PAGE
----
It’s favorable to our understanding of the wise advocate perspective on the practice of mindfulness because it shows how this term, non-judgmental, can become problematic. When you’re really having to make real decisions about how to apply your mindfulness, how to apply your wise advocate perspective in the real world, in day to day living and so. That’s why we like to use the concept that the wise advocate helps you use mindfulness to bridge between non-judgmental and judgmental in the very specific sense of making assessments and discernment about what you’re thinking, how you’re feeling, and what to do about it.
The big point is—the non-judgmental part which we’re going to bridge to the assessments and discernment—we certainly don’t want to be in a sense of denial. We don’t want to make believe nothing is happening, understated, or even kid ourselves about how anxious and fear-provoking it is.
In that way, the big point about non-judgmental from the way we practice, which is very much aligned with the traditional origins of what mindfulness is, is that you’re definitely aware—you’re not filtering, you’re not denying, you are receptive, you are accepting to use a word that really does have a lot of good application.
A long time colleague of mine, David Creswell at Carnegie Mellon University has done a lot of work in recent years on what he calls monitoring and acceptance, approach to mindfulness. You’re monitoring with an acceptance of what is coming in. You want to perceive reality. I mean, you do want to experience what’s really there. But then, you also want to be very aware of how you’re responding to that because in responding to that comes a lot of the negative emotion, negative self-statements, fear, denigration, etc. That’s where making clear-minded assessments and discernments are important.
That opens you up to taking in information, social distancing. It takes a lot of mindfulness to overcome the habits of polite, civil way, maintaining a six-feet distance between you and other people, obviously not just shaking their hands. We’re in a period now where our automatic habitual responses are maladaptive. That really brings up a useful application definitely of mindfulness, but again, within this perspective of the wise advocate of having that inner loving guide, helping you make assessments and discernments so that you have awareness accepting the situation that is really there but then also being aware of what your responses are. Therefore, using relabeling like, “Okay. We have to respond knowing that social distancing is what is called for now.”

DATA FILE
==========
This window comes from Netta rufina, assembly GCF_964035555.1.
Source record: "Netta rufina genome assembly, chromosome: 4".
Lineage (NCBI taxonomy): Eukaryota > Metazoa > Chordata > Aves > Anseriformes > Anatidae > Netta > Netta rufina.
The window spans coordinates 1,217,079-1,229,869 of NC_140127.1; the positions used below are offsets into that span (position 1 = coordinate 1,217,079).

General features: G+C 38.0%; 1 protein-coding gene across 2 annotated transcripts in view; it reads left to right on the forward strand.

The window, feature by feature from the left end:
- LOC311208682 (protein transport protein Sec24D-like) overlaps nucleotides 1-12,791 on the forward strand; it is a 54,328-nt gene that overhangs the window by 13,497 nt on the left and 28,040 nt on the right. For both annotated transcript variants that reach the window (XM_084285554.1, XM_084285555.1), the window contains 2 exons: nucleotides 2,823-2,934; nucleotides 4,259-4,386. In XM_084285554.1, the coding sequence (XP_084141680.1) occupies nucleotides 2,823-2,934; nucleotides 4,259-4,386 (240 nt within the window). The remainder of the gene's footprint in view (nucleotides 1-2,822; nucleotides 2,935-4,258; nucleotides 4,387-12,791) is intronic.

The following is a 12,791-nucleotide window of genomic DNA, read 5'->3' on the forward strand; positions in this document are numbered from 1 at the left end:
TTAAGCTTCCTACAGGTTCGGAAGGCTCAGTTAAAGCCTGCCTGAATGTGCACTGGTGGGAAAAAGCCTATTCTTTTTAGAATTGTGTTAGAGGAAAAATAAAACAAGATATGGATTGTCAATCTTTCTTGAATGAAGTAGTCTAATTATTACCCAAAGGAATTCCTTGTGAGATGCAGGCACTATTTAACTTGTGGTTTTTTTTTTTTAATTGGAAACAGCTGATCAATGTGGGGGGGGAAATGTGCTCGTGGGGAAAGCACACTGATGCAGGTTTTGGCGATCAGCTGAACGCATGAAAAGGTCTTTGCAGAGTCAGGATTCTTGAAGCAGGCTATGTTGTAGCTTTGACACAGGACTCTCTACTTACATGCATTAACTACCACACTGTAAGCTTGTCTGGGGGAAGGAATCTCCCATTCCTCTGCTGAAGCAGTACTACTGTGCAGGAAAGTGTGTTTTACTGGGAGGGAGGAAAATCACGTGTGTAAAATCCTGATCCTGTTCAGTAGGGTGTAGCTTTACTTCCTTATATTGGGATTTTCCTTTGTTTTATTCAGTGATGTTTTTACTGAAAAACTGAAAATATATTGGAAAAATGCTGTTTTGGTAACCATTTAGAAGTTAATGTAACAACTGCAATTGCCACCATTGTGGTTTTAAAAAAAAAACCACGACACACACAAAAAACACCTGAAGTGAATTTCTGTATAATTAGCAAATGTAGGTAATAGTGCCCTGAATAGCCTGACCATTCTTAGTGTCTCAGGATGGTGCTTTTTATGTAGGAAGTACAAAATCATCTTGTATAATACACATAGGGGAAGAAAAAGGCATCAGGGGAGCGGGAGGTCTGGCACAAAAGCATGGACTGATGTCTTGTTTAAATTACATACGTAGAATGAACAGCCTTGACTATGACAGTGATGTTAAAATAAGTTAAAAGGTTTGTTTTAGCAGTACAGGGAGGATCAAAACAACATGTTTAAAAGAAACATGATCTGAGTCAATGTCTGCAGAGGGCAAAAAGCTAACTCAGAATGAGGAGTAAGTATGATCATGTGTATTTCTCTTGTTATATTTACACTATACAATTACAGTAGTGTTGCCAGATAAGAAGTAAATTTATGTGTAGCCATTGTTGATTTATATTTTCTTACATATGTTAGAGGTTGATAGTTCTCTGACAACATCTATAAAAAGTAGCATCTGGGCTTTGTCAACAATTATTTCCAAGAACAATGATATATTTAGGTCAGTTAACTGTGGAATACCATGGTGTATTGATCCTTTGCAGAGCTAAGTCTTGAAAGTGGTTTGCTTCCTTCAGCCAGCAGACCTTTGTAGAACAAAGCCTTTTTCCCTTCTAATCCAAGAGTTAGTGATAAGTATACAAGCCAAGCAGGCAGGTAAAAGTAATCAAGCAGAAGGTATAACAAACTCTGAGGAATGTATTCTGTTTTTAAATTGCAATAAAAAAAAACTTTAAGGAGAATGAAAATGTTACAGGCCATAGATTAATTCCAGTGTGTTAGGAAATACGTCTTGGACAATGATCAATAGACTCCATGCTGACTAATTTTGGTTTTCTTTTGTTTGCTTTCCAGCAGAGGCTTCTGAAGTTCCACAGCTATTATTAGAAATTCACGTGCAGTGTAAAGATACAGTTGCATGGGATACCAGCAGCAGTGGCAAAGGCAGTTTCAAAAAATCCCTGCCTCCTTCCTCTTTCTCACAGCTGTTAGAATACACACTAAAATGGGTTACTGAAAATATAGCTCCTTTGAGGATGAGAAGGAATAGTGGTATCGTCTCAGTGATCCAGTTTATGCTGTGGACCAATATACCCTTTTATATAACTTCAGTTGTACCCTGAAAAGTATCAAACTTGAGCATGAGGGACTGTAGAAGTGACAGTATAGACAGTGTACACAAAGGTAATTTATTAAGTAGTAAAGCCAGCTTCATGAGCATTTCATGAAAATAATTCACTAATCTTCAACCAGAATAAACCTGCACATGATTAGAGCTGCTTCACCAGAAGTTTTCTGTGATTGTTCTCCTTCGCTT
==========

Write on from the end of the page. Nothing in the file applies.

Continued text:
There is a person I was about to just put my hand on their back or shake. Nope, that’s not for right now. You do an elbow bump, you do what now is the appropriate behavior, and in this way, you’re reframing the situation adaptively and refocusing your attention appropriately. That’s going to lead to you revaluing your situation. I’ll just finish this opening contextualization.
Step four, the revaluing. It is really an indication of a term I coined years ago, self-directed neuroplasticity, that your brain is actually changing in response to you using mindfulness and using the wise advocate. There’s now a very significant body of research about how using mindfulness can in fact change your own brain. I coined this term years ago of self-directed neuroplasticity attention can change the brain, how you choose to focus your attention actually changes how your brain works and.
Pretty quickly when you do it in this context, you can pick up these new habits and you can change how you value the situation. Therefore, making new habits of responding appropriately. That’s an overview of how to fit a wise aggregate perspective into our current circumstance.
That’s great. Josie, what would you add to what Jeff just said in terms of using those four steps to address your anxiety, fear, or uncertainty. Actually, I’ll give you guys a specific example that just happened. This is very fresh, it’s like two hours old. Somebody was casing our house, somebody very suspicious-looking. He was going from house to house. He actually looked at our windows. He made a call on his phone and he was writing down our address or looked like he was writing something down. He was marking our house, very terrifying.